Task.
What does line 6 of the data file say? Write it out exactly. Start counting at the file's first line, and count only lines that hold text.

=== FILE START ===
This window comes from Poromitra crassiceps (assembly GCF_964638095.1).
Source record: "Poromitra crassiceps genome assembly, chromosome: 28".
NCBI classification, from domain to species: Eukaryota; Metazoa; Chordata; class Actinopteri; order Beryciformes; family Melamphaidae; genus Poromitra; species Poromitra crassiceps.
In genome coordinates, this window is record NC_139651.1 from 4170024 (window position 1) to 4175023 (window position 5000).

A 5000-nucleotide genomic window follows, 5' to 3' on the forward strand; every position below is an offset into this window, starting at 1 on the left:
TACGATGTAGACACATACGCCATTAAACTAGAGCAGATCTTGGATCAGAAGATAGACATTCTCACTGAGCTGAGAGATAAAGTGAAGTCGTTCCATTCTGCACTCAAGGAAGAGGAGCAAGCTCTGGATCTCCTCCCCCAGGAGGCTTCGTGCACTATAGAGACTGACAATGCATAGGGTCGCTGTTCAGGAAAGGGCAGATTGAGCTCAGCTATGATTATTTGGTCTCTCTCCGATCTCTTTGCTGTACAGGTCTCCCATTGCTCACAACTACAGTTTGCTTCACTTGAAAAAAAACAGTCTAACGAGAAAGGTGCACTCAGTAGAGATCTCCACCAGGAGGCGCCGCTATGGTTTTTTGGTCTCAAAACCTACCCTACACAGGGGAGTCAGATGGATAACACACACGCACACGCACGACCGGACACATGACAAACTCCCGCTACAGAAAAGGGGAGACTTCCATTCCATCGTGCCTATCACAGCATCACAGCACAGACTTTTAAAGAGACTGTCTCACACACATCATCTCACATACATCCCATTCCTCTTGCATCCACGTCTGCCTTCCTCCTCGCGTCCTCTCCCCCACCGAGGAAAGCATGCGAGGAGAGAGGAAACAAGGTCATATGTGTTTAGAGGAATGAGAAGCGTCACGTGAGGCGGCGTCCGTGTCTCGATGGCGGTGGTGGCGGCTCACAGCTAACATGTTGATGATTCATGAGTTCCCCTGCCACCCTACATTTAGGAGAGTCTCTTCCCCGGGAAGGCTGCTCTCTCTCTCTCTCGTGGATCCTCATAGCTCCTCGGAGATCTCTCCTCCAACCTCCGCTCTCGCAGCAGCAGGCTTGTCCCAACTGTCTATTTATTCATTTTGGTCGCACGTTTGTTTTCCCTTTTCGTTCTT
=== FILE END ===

TACGATGTAGACACATACGCCATTAAACTAGAGCAGATCTTGGATCAGAAGATAGACATTCTCACTGAGCTGAGAGATAAAGTGAAGTCGTTCCATTCTGCACTCAAGGAAGAGGAGCAAGCTCTGGATCTCCTCCCCCAGGAGGCTTCGTGCACTATAGAGACTGACAATGCATAGGGTCGCTGTTCAGGAAAGGGCAGATTGAGCTCAGCTATGATTATTTGGTCTCTCTCCGATCTCTTTGCTGTACAGGTCTCCCATTGCTCACAACTACAGTTTGCTTCACTTGAAAAAAAACAGTCTAACGAGAAAGGTGCACTCAGTAGAGATCTCCACCAGGAGGCGCCGCTATGGTTTTTTGGTCTCAAAACCTACCCTACACAGGGGAGTCAGATGGATAACACACACGCACACGCACGACCGGACACATGACAAACTCCCGCTACAGAAAAGGGGAGACTTCCATTCCATCGTGCCTATCACAGCATCACAGCACAGACTTTTAAAGAGACTGTCTCACACACATCATCTCACATACATCCCATTCCTCTTGCATCCACGTCTGCCTTCCTCCTCGCGTCCTCTCCCCCACCGAGGAAAGCATGCGAGGAGAGAGGAAACAAGGTCATATGTGTTTAGAGGAATGAGAAGCGTCACGTGAGGCGGCGTCCGTGTCTCGATGGCGGTGGTGGCGGCTCACAGCTAACATGTTGATGATTCATGAGTTCCCCTGCCACCCTACATTTAGGAGAGTCTCTTCCCCGGGAAGGCTGCTCTCTCTCTCTCTCGTGGATCCTCATAGCTCCTCGGAGATCTCTCCTCCAACCTCCGCTCTCGCAGCAGCAGGCTTGTCCCAACTGTCTATTTATTCATTTTGGTCGCACGTTTGTTTTCCCTTTTCGTTCTT